The heated bidding war over Canada Southern Petroleum shares boiled over Thursday with Petro-Canada subsidiary Nosara Holdings Ltd. increasing its offer by 47% to US$11/share and rival Canadian Superior urging Canada Southern Petroleum shareholders to acknowledge that its original offer (2.75 shares and C$2.50 cash for each Canada Southern share) represents the best long-term value because its shares currently are underpriced in the market. Canada Southern Petroleum on Tuesday recommended that its shareholders accept a US$9.75/share all-cash offer from a third company, Canadian Oil Sands (see Daily GPI, June 27).

Canada Southern’s shares jumped 11.5% on the action Thursday to $US11.94 on the NASDAQ. A big reason for that jump undoubtedly was Petro-Canada’s decision to offer all Canada Southern shareholders, even those who already tendered common shares to the prior Nosara offer of only $7.50/share, the increased offer price of $11/share. The offer also was extended until July 17. It is conditioned, however, on Canada Southern dropping its shareholder rights plan, which allows the company to offer shareholders more of its shares in exchange for not tendering them to a hostile takeover bidder.

The big attraction of Calgary-based Canada Southern is its 39,000 net acres in the Canadian Arctic Islands. Canada Southern estimates its potential Arctic gas reserves at about a net 927 Bcfe, which is 68 times greater than its current 13.7 Bcfe of proved and probable reserves (see Daily GPI, May 26). The company also has producing assets in the Yukon Territory, in northeastern British Columbia and in southern Alberta.

Petro-Canada has argued that Canada Southern overestimates its Arctic resources because only a portion are thought to be economically accessible and currently none are accessible because there’s no transportation infrastructure. Nevertheless, Petro-Canada still clearly covets the assets.

Petro-Canada already is the single largest leaseholder in the Canadian Arctic Islands with 187,000 acres, but it sees a need to aggregate many more reserves in the far north before proceeding with a development plan.

“The Arctic Islands are a strategic, long-term asset for Petro-Canada,” said Kathy Sendall, senior vice-president of Petro-Canada’s North American Natural Gas business. “By acquiring Canada Southern, not only do we add an important piece to our northern portfolio, but we also remove the economic burden of the carried interests — a logical step for future development of these resources. In addition, as the controlling interest holder and as an established operator, it just makes sense that we would consolidate and develop these future resources.”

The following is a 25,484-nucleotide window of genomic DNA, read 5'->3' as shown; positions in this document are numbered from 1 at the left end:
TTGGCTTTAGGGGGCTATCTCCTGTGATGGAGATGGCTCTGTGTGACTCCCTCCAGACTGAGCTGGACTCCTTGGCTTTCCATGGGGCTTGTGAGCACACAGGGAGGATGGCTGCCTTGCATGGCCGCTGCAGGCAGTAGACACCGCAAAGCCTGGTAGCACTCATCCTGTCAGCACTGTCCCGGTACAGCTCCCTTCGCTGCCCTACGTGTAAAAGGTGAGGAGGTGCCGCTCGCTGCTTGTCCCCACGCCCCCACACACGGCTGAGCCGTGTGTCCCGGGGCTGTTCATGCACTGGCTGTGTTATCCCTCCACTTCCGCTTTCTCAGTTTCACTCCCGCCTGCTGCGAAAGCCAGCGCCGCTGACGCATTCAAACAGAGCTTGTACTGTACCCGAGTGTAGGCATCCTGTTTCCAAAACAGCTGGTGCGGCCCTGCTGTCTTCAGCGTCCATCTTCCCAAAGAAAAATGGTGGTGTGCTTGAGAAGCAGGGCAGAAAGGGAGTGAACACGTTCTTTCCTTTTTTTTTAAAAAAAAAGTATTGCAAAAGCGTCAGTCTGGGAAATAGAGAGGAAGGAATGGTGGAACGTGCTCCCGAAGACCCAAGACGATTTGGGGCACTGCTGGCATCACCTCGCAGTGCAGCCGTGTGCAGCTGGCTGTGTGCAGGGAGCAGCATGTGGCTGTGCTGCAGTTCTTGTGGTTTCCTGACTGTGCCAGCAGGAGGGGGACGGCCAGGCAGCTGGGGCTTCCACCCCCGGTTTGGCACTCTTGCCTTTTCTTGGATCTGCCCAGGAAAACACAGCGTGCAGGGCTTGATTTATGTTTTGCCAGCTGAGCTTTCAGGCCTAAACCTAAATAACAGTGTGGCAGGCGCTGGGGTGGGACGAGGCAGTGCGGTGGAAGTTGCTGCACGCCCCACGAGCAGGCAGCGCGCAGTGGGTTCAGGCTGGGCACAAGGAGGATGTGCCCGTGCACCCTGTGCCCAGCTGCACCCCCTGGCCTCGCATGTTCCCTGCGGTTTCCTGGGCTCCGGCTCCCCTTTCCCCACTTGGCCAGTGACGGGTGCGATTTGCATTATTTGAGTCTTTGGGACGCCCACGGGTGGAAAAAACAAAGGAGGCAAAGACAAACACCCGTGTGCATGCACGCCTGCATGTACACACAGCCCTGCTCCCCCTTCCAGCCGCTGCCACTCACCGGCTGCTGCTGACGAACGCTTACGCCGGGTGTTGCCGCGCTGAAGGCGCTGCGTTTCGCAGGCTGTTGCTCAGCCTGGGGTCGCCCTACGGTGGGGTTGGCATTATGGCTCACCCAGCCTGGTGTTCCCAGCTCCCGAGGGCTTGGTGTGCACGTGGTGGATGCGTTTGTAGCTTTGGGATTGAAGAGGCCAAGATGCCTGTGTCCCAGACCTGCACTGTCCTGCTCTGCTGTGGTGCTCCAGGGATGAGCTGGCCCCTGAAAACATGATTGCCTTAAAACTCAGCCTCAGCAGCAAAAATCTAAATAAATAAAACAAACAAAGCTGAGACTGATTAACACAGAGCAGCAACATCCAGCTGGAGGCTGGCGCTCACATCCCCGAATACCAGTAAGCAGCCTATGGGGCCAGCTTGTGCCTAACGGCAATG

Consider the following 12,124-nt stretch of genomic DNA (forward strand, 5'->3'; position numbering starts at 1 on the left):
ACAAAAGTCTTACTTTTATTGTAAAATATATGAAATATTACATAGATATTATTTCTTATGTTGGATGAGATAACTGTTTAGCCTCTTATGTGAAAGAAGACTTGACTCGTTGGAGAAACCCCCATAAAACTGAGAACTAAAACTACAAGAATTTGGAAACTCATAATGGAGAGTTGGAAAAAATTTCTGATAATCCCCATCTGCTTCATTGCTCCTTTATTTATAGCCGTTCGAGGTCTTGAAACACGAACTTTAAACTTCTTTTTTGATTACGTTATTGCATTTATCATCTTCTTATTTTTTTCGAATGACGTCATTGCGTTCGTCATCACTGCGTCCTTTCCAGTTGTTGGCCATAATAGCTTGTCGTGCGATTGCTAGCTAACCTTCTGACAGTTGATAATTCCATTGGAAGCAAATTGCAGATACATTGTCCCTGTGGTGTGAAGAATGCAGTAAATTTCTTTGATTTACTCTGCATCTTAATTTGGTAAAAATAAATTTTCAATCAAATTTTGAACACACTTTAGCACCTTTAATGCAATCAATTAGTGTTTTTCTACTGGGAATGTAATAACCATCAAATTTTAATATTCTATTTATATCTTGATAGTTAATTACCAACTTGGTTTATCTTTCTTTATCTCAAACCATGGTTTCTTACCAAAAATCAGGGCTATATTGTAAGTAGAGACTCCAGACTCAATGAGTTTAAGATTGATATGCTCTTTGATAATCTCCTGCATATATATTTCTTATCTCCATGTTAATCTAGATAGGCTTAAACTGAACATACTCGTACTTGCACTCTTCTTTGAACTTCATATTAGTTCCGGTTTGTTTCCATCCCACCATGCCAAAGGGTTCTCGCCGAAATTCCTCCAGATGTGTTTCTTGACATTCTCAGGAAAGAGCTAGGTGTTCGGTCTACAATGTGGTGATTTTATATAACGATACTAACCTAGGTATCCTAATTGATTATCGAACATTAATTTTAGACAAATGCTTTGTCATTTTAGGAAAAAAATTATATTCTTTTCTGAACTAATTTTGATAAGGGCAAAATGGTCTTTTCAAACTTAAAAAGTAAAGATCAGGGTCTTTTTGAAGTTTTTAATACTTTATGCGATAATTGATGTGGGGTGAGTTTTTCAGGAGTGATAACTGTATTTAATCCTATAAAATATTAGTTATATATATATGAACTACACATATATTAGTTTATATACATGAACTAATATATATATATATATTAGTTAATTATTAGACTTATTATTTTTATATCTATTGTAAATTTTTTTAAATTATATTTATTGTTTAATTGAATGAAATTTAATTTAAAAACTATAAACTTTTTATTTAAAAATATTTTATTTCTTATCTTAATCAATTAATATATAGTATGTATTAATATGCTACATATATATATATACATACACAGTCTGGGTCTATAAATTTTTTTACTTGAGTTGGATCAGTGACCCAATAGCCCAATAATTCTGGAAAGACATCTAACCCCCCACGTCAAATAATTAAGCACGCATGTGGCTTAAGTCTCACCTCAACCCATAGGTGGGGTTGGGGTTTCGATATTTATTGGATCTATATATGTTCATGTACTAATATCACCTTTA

However, Petro-Canada has a tough battle on its hands with two other viable suitors. Canadian Superior values its own offer for Canada Southern at US$13.28/share based on an internal estimate of its asset value at US$4.02/share.

In a statement Thursday, Canadian Superior said it met with the president and legal counsel of Canada Southern in Canadian Superior’s offices on June 2 to notify the company of its impending bid. Canada Southern indicated that to properly evaluate Canadian Superior’s bid, Canada Southern and its board would require in-house technical staff to review Canadian Superior’s inventory of projects and assets. Such an analysis was never conducted and a follow-up meeting was never scheduled, Canadian Superior said.

As a result, Canadian Superior said “the directors of Canada Southern may have breached their fiduciary obligation” to shareholders.

“We are very optimistic that Canada Southern’s shareholders will recognize the full and fair value of Canadian Superior’s bid for Canada Southern,” said Canadian Superior CEO Greg Noval.

In two jabs at his competitors, Noval added the the Canadian Oil Sands offer seems to violate recent promises to shareholders that Canadian Oil Sands would stay focused on Alberta oilsands operations. He also said that unlike the Petro-Canada and Canadian Oil Sands offers, Canadian Superior’s offer is not subject to a 66.6% minimum threshold of shares tendered.

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